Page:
When children and adolescents are struggling with serious mental health issues, their families often bring them to the emergency department (ED) because they don’t know where else to turn. But the ED is not always the appropriate option.
This problem was a common one at Cohen Children’s Medical Center (CCMC), the largest provider of pediatric health services in New York State. If, say, a teenage boy with severe depression comes to the ED, he doesn’t need emergency or inpatient care, but he does need to be linked with services immediately — something for which the ED is not necessarily well-equipped.
To fill this gap, in early 2018, CCMC established a behavioral health urgent care center, known as the “BH Urgi.” Its full-time team consists of a child and adolescent psychiatrist, a licensed mental health counselor, and two patient engagement specialists. “It was born from the idea that kids don’t necessarily need the ED; they need access to mental health evaluation and a child psychiatrist . . . and then they need to be successfully transitioned to care in the community,” says Vera Feuer, MD, Director of Pediatric Emergency Psychiatry and Behavioral Health Urgent Care at CCMC.
When IHI, in partnership with Well Being Trust, convened the ED & Upstream (ED & UP) Learning Community, CCMC joined after recently launching the BH Urgi. In the Learning Community, they aimed to improve how they connected patients with the appropriate level of care in the community. A key part of achieving that aim was building stronger community partnerships — with schools, pediatric practices, and community mental health centers. The following are several highlights from their work:
Partnering with Schools
Schools are the largest source of referrals for pediatric mental health treatment at CCMC. Their relationships with CCMC often starts when schools or Departments of Education request speakers about mental health. At these meetings and through other channels, a CCMC representative provides information about how to make appropriate referrals to the BH Urgi. Sometimes “schools themselves want to come and see where this magical place is,” said Feuer. “We’ve been having tours, introducing them to the team.”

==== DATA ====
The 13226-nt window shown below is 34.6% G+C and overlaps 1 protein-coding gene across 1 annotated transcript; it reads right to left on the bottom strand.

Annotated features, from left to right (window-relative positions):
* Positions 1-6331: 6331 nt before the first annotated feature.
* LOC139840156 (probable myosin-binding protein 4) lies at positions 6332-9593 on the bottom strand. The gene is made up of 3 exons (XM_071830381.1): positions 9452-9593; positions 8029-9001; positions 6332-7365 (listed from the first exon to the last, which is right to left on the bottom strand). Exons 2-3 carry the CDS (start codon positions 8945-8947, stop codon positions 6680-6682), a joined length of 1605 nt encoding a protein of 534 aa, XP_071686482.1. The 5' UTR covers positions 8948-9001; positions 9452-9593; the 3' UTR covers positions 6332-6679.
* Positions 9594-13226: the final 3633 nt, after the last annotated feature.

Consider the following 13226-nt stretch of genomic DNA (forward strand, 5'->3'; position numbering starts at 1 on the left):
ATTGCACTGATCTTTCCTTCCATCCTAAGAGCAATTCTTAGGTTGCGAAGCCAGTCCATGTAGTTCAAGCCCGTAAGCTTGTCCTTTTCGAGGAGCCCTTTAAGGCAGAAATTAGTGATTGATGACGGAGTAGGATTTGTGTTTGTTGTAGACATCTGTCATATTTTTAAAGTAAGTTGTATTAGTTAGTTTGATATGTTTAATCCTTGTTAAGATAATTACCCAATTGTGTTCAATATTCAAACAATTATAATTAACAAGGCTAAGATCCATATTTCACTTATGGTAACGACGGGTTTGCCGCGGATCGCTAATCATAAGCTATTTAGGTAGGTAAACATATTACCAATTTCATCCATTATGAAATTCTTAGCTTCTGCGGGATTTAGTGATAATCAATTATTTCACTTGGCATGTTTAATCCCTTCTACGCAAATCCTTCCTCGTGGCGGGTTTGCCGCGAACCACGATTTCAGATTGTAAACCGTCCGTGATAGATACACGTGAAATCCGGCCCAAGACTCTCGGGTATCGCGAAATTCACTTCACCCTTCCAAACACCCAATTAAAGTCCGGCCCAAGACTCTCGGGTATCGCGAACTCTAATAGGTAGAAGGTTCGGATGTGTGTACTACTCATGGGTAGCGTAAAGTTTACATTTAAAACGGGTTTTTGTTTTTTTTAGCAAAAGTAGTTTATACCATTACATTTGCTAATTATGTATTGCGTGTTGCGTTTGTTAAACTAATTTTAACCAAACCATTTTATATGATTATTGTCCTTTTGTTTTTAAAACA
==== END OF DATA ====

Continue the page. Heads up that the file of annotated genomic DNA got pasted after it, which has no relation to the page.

Improving Outpatient Behavioral Health Care Follow Up
After kids leave the ED or the BH Urgi, it’s crucial that they transition to longer-term care. But historically, rates of post-ED follow-up have been very low. CCMC has been working to change this. To ensure prompt appointments at CCMC’s outpatient clinic, the team has established dedicated open-access hours for patients referred from the ED or the BH Urgi.
For families who come from farther away and need to be referred to external agencies, the team is working with agencies to which they commonly refer to improve the process of providing assessments, sharing recommendations, and transitioning care. They are currently trying to establish efficient email communication channels and accelerate the process of setting up appointments. Feuer calls it “a work in progress.”
Connecting Families with Support
Another way to increase follow-up is to educate and engage families so they will understand the importance of ongoing care and emotional support. To pursue this goal, CCMC has cultivated a new partnership with a local chapter of the National Alliance on Mental Illness (NAMI). The NAMI representatives came to CCMC to conduct a 12-week course for parents who are caring for kids with a mental health diagnosis. The group met weekly and 20 families attended. Another cycle will be starting soon.